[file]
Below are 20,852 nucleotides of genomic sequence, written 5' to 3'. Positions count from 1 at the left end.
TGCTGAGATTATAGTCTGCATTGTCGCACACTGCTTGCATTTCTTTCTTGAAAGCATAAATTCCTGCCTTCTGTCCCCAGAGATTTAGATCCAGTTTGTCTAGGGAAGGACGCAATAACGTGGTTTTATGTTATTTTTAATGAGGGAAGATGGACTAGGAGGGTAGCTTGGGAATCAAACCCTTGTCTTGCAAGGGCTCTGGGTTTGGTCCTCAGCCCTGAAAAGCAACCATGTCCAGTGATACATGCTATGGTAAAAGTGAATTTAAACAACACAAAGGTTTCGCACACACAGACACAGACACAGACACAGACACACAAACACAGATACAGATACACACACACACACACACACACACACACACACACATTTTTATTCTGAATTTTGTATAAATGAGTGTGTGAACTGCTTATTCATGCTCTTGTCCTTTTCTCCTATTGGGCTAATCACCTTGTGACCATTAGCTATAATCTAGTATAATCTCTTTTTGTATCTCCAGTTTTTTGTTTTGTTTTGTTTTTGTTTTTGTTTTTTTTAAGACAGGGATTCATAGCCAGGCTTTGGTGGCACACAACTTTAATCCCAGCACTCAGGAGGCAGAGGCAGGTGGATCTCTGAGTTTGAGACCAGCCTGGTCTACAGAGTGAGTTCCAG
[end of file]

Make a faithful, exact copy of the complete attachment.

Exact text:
Below are 20,852 nucleotides of genomic sequence, written 5' to 3'. Positions count from 1 at the left end.
TGCTGAGATTATAGTCTGCATTGTCGCACACTGCTTGCATTTCTTTCTTGAAAGCATAAATTCCTGCCTTCTGTCCCCAGAGATTTAGATCCAGTTTGTCTAGGGAAGGACGCAATAACGTGGTTTTATGTTATTTTTAATGAGGGAAGATGGACTAGGAGGGTAGCTTGGGAATCAAACCCTTGTCTTGCAAGGGCTCTGGGTTTGGTCCTCAGCCCTGAAAAGCAACCATGTCCAGTGATACATGCTATGGTAAAAGTGAATTTAAACAACACAAAGGTTTCGCACACACAGACACAGACACAGACACAGACACACAAACACAGATACAGATACACACACACACACACACACACACACACACACACATTTTTATTCTGAATTTTGTATAAATGAGTGTGTGAACTGCTTATTCATGCTCTTGTCCTTTTCTCCTATTGGGCTAATCACCTTGTGACCATTAGCTATAATCTAGTATAATCTCTTTTTGTATCTCCAGTTTTTTGTTTTGTTTTGTTTTTGTTTTTGTTTTTTTTAAGACAGGGATTCATAGCCAGGCTTTGGTGGCACACAACTTTAATCCCAGCACTCAGGAGGCAGAGGCAGGTGGATCTCTGAGTTTGAGACCAGCCTGGTCTACAGAGTGAGTTCCAG